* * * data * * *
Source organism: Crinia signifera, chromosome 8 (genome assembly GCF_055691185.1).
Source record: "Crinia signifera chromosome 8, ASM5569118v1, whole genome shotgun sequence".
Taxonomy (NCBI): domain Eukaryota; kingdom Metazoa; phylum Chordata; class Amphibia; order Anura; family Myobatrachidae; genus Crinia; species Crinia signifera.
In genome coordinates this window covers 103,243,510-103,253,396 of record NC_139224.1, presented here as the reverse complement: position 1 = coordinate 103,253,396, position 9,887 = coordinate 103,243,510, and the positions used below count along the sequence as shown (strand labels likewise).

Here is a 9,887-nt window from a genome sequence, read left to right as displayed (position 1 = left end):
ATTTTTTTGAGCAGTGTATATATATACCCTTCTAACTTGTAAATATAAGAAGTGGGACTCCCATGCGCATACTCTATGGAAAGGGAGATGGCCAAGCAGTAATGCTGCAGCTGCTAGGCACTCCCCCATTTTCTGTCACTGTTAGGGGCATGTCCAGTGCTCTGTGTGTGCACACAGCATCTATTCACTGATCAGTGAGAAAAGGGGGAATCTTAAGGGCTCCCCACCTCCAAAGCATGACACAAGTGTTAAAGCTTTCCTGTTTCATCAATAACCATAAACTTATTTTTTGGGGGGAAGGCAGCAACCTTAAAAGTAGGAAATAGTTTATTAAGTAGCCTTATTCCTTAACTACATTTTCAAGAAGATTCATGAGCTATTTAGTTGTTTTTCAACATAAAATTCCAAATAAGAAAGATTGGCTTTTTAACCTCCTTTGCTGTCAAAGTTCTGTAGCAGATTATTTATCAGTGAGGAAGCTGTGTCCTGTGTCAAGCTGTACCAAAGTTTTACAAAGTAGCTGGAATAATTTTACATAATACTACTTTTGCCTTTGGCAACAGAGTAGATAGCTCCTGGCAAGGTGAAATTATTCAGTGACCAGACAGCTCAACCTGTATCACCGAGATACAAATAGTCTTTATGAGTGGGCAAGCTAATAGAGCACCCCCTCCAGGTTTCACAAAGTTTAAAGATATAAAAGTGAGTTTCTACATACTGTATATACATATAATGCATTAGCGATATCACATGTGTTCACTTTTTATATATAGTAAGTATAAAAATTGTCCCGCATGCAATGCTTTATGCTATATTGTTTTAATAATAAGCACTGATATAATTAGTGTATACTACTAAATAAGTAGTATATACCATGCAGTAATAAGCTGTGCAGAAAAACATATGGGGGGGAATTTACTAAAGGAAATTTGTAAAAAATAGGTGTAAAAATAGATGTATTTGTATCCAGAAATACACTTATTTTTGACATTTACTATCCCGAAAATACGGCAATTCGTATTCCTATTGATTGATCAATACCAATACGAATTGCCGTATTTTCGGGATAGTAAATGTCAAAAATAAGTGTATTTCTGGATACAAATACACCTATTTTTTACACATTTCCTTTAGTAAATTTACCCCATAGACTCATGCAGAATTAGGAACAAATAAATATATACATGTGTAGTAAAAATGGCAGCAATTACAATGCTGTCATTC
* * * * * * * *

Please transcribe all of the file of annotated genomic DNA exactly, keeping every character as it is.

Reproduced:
Source organism: Crinia signifera, chromosome 8 (genome assembly GCF_055691185.1).
Source record: "Crinia signifera chromosome 8, ASM5569118v1, whole genome shotgun sequence".
Taxonomy (NCBI): domain Eukaryota; kingdom Metazoa; phylum Chordata; class Amphibia; order Anura; family Myobatrachidae; genus Crinia; species Crinia signifera.
In genome coordinates this window covers 103,243,510-103,253,396 of record NC_139224.1, presented here as the reverse complement: position 1 = coordinate 103,253,396, position 9,887 = coordinate 103,243,510, and the positions used below count along the sequence as shown (strand labels likewise).

Here is a 9,887-nt window from a genome sequence, read left to right as displayed (position 1 = left end):
ATTTTTTTGAGCAGTGTATATATATACCCTTCTAACTTGTAAATATAAGAAGTGGGACTCCCATGCGCATACTCTATGGAAAGGGAGATGGCCAAGCAGTAATGCTGCAGCTGCTAGGCACTCCCCCATTTTCTGTCACTGTTAGGGGCATGTCCAGTGCTCTGTGTGTGCACACAGCATCTATTCACTGATCAGTGAGAAAAGGGGGAATCTTAAGGGCTCCCCACCTCCAAAGCATGACACAAGTGTTAAAGCTTTCCTGTTTCATCAATAACCATAAACTTATTTTTTGGGGGGAAGGCAGCAACCTTAAAAGTAGGAAATAGTTTATTAAGTAGCCTTATTCCTTAACTACATTTTCAAGAAGATTCATGAGCTATTTAGTTGTTTTTCAACATAAAATTCCAAATAAGAAAGATTGGCTTTTTAACCTCCTTTGCTGTCAAAGTTCTGTAGCAGATTATTTATCAGTGAGGAAGCTGTGTCCTGTGTCAAGCTGTACCAAAGTTTTACAAAGTAGCTGGAATAATTTTACATAATACTACTTTTGCCTTTGGCAACAGAGTAGATAGCTCCTGGCAAGGTGAAATTATTCAGTGACCAGACAGCTCAACCTGTATCACCGAGATACAAATAGTCTTTATGAGTGGGCAAGCTAATAGAGCACCCCCTCCAGGTTTCACAAAGTTTAAAGATATAAAAGTGAGTTTCTACATACTGTATATACATATAATGCATTAGCGATATCACATGTGTTCACTTTTTATATATAGTAAGTATAAAAATTGTCCCGCATGCAATGCTTTATGCTATATTGTTTTAATAATAAGCACTGATATAATTAGTGTATACTACTAAATAAGTAGTATATACCATGCAGTAATAAGCTGTGCAGAAAAACATATGGGGGGGAATTTACTAAAGGAAATTTGTAAAAAATAGGTGTAAAAATAGATGTATTTGTATCCAGAAATACACTTATTTTTGACATTTACTATCCCGAAAATACGGCAATTCGTATTCCTATTGATTGATCAATACCAATACGAATTGCCGTATTTTCGGGATAGTAAATGTCAAAAATAAGTGTATTTCTGGATACAAATACACCTATTTTTTACACATTTCCTTTAGTAAATTTACCCCATAGACTCATGCAGAATTAGGAACAAATAAATATATACATGTGTAGTAAAAATGGCAGCAATTACAATGCTGTCATTC